The two recent terrorist attacks in Jerusalem were perpetrated by Israeli Arabs: employed, relatively affluent, moderate residents of Israel. Olmert declared that the security barrier doesn’t stop attacks by Israeli Arabs. Several important rabbis imposed a ban on hiring Arabs because of the danger to Jews. An Arab woman sued a human resources company in Yaffo over her rejection, and more suits will follow.
The situation is disgusting. I always feel uneasy about refusing the services of Arab cab drivers in Jerusalem or bypassing Arab sellers at Mehane Yehuda market. They are hard-working people, many of them nice, and some decent. They don’t hate me the moment before I stare at them and walk to another taxi, and my offense is unwarranted on a personal level. It’s still more unpleasant to walk out of a coffee-shop because they don’t happen to have Jewish waiters. But I feel there is no choice.
We want our land without Arabs. Even if they had been the best people around, a nation of Albert Schweitzers and Mother Teresas, we would still have had to drive them out. It is not an issue of free will; we must observe the explicit commandment. Whoever was living on the land which God gave us should be driven out of it. Unlike the Amalek, who attacked us unjustly, the natives fought us justly. They fought for the land they consider theirs. Therefore, we don’t exterminate them but only expel. There is no issue of right or wrong. It is a divine commandment which is beyond good and evil.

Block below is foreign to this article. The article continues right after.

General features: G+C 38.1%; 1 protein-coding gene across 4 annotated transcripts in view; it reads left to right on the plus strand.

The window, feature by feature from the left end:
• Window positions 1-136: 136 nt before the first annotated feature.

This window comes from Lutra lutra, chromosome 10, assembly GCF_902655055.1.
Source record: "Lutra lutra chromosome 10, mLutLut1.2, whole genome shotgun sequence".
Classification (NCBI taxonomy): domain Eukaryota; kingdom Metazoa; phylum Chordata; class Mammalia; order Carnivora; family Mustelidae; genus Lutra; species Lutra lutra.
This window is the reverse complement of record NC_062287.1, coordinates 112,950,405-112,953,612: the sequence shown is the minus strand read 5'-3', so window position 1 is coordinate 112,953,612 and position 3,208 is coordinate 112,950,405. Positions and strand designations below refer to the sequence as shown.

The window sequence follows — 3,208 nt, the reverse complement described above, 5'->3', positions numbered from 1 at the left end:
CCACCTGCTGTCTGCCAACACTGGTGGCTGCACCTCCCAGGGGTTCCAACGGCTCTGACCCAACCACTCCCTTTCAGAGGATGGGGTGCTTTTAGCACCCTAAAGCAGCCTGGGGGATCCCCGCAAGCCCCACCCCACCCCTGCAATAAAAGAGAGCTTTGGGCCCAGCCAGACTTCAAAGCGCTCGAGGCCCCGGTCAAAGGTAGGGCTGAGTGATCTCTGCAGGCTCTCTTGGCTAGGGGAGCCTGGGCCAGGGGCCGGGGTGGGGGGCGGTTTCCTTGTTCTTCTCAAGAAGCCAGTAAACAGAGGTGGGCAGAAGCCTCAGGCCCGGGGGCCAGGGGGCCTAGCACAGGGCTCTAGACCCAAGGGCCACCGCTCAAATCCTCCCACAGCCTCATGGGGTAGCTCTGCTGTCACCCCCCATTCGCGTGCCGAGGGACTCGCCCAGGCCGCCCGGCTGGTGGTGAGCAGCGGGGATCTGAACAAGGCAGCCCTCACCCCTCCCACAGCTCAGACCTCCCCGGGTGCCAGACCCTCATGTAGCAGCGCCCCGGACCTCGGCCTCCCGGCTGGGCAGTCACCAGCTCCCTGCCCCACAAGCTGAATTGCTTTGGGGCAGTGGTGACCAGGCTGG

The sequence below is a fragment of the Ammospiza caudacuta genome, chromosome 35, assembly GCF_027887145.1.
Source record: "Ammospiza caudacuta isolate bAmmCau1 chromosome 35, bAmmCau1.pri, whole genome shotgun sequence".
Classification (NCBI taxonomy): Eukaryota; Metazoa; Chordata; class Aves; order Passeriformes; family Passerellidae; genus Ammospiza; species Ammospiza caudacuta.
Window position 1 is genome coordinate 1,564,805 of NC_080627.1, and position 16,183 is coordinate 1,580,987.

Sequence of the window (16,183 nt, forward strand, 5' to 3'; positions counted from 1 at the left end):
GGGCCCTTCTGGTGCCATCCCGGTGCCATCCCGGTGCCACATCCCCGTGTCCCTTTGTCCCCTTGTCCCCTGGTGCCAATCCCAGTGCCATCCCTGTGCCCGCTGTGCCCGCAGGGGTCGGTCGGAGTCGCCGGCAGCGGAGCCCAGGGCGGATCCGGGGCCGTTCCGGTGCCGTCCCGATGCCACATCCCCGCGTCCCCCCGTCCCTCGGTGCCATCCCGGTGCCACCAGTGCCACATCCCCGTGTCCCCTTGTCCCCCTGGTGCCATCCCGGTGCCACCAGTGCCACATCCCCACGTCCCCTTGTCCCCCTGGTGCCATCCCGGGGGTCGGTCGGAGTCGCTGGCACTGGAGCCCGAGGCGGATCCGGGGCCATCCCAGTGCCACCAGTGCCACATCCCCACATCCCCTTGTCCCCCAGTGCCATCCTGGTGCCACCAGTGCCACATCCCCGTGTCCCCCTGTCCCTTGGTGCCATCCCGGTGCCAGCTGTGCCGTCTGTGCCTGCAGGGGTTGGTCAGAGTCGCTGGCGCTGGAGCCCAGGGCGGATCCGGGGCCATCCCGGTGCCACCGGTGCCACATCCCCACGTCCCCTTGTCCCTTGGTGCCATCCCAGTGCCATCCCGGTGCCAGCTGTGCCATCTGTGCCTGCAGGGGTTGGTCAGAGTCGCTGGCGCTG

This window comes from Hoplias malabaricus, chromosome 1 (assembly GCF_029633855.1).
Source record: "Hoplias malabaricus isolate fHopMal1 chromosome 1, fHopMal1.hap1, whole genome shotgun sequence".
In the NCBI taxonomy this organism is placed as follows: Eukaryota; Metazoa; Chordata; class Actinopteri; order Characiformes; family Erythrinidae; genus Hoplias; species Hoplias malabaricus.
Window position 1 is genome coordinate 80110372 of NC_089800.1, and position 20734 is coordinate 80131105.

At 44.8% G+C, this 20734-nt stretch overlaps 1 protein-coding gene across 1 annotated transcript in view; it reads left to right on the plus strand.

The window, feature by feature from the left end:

Luckily, Arabs are far from good neighbors, so we don’t twist our consciences by expelling them. Israeli schools teach young Arabs noble nationalism—by Jewish example, to be sure, but Arabs readily apply it to themselves. Affluent, lacking full-time employment and provoked by Jewish weakness, wavering, and concessions, young Arabs are heavily anti-Israeli. Just like us, they are fine with individual Jews. Jews buy Arab falafels, Arabs sleep with Jewish girls. It’s all fine on a personal level. It was also fine in Hebron days before the 1929 massacre.
Sociologists fail to explain why masses radicalize. Mongols lived barbaric lives for millennia, then suddenly became in Gumilev’s words, “passionaries,” conquered half the known world, and went back into oblivion. The Palestinians were moderately hostile, erupted in the Intifada, and then went back to their day jobs. This cycle is repeated intermittently. In Hebron, Jewish nurses treated Arabs for free. What closer relationship can we imagine? In 1929, the patients murdered the nurses. Don’t expect your Arab bread-seller to be better than that.